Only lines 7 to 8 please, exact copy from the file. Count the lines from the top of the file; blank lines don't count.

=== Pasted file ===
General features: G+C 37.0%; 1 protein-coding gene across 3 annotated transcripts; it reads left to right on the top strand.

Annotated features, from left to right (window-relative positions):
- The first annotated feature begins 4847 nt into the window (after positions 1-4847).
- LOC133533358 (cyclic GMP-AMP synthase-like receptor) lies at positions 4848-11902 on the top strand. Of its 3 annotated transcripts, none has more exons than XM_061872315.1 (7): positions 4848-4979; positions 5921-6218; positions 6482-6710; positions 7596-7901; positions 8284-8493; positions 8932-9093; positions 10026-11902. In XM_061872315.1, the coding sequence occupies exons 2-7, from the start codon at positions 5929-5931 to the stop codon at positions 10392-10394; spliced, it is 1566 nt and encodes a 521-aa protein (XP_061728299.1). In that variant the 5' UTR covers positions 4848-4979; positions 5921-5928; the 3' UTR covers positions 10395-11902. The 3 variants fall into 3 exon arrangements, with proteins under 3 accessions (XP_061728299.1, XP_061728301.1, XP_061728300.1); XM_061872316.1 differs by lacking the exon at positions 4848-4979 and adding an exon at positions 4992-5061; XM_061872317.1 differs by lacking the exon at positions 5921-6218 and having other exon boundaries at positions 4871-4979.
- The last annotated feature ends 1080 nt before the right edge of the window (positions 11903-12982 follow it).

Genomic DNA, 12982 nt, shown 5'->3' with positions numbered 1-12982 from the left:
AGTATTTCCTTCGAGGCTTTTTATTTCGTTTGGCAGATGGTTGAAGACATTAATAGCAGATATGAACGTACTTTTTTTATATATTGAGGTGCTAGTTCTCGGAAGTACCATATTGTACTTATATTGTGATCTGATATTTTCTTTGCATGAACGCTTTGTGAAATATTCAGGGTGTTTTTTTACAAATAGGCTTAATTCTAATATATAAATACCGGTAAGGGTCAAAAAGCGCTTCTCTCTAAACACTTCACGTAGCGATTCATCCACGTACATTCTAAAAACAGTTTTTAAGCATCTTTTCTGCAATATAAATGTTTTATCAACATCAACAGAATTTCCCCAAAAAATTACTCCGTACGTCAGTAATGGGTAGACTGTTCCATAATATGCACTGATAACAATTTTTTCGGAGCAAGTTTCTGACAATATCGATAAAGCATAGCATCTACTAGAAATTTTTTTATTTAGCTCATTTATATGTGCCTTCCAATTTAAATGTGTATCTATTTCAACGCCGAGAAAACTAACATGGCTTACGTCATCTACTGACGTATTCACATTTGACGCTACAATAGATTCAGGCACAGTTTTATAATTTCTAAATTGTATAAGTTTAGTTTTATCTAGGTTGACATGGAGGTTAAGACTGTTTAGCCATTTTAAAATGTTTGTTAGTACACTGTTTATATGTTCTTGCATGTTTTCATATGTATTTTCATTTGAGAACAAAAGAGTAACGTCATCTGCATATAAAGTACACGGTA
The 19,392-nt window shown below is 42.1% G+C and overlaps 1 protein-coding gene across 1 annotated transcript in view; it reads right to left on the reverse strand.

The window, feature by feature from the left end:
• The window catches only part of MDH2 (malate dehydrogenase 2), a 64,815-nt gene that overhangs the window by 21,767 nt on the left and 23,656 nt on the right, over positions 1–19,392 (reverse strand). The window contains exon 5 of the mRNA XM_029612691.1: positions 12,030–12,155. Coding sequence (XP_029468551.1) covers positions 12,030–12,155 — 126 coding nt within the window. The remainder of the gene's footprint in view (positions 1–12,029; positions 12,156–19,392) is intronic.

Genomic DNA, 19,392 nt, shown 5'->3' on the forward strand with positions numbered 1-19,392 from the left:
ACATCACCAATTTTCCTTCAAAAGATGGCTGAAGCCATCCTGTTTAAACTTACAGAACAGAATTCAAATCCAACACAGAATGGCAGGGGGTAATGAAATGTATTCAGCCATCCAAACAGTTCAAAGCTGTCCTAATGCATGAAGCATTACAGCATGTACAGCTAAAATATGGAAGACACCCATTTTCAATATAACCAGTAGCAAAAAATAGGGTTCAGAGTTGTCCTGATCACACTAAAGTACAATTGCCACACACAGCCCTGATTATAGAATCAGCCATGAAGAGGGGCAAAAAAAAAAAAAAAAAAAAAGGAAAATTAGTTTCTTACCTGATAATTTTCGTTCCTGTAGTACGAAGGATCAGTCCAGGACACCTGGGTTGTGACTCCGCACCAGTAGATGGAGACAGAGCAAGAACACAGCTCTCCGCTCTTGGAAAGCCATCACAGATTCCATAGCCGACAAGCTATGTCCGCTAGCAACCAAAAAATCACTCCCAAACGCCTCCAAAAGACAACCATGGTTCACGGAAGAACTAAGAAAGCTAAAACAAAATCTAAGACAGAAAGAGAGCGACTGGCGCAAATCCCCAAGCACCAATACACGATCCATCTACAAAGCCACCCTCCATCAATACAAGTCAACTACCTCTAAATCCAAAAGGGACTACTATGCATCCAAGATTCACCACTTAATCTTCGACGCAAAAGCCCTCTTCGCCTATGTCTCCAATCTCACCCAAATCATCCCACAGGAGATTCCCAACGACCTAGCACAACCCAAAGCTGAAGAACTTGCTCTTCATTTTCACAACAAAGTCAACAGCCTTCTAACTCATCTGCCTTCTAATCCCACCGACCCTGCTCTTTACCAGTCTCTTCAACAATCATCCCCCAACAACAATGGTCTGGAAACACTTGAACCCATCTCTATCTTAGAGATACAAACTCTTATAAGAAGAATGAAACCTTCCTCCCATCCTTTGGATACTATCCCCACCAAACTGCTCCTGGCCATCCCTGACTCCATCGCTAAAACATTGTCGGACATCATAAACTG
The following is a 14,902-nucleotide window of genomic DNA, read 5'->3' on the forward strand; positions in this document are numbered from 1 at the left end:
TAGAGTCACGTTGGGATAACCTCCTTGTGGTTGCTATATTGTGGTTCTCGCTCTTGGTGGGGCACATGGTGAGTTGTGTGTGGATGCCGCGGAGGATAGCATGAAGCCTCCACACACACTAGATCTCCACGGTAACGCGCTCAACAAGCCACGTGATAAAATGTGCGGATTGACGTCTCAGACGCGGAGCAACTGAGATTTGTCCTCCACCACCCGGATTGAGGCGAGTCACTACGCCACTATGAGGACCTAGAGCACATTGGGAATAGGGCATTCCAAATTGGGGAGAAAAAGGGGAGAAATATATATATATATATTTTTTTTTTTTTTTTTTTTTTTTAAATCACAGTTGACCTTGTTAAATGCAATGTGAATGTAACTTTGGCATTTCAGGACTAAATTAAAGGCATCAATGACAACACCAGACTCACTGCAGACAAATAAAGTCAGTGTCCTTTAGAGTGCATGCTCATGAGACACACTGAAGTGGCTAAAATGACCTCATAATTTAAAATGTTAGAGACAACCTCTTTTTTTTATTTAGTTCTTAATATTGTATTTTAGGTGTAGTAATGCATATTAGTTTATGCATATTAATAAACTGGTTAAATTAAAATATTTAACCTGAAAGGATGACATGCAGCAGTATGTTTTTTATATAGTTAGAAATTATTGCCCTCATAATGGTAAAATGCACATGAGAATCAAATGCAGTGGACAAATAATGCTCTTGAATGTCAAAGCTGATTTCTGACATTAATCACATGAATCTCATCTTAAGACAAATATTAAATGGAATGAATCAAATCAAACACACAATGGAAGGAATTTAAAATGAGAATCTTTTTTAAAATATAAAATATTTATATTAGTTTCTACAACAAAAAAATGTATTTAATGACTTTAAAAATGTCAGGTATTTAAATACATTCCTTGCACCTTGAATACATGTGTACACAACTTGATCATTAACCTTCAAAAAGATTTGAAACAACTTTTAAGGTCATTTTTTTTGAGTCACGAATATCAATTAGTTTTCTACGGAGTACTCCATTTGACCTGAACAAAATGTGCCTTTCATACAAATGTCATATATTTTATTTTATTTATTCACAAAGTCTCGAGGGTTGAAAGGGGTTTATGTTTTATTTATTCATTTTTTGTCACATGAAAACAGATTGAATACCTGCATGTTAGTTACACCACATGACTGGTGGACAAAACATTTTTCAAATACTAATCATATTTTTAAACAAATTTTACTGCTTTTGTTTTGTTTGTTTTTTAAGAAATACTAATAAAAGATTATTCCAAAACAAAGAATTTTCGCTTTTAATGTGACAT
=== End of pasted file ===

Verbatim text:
AGTATTTCCTTCGAGGCTTTTTATTTCGTTTGGCAGATGGTTGAAGACATTAATAGCAGATATGAACGTACTTTTTTTATATATTGAGGTGCTAGTTCTCGGAAGTACCATATTGTACTTATATTGTGATCTGATATTTTCTTTGCATGAACGCTTTGTGAAATATTCAGGGTGTTTTTTTACAAATAGGCTTAATTCTAATATATAAATACCGGTAAGGGTCAAAAAGCGCTTCTCTCTAAACACTTCACGTAGCGATTCATCCACGTACATTCTAAAAACAGTTTTTAAGCATCTTTTCTGCAATATAAATGTTTTATCAACATCAACAGAATTTCCCCAAAAAATTACTCCGTACGTCAGTAATGGGTAGACTGTTCCATAATATGCACTGATAACAATTTTTTCGGAGCAAGTTTCTGACAATATCGATAAAGCATAGCATCTACTAGAAATTTTTTTATTTAGCTCATTTATATGTGCCTTCCAATTTAAATGTGTATCTATTTCAACGCCGAGAAAACTAACATGGCTTACGTCATCTACTGACGTATTCACATTTGACGCTACAATAGATTCAGGCACAGTTTTATAATTTCTAAATTGTATAAGTTTAGTTTTATCTAGGTTGACATGGAGGTTAAGACTGTTTAGCCATTTTAAAATGTTTGTTAGTACACTGTTTATATGTTCTTGCATGTTTTCATATGTATTTTCATTTGAGAACAAAAGAGTAACGTCATCTGCATATAAAGTACACGGTA
The 19,392-nt window shown below is 42.1% G+C and overlaps 1 protein-coding gene across 1 annotated transcript in view; it reads right to left on the reverse strand.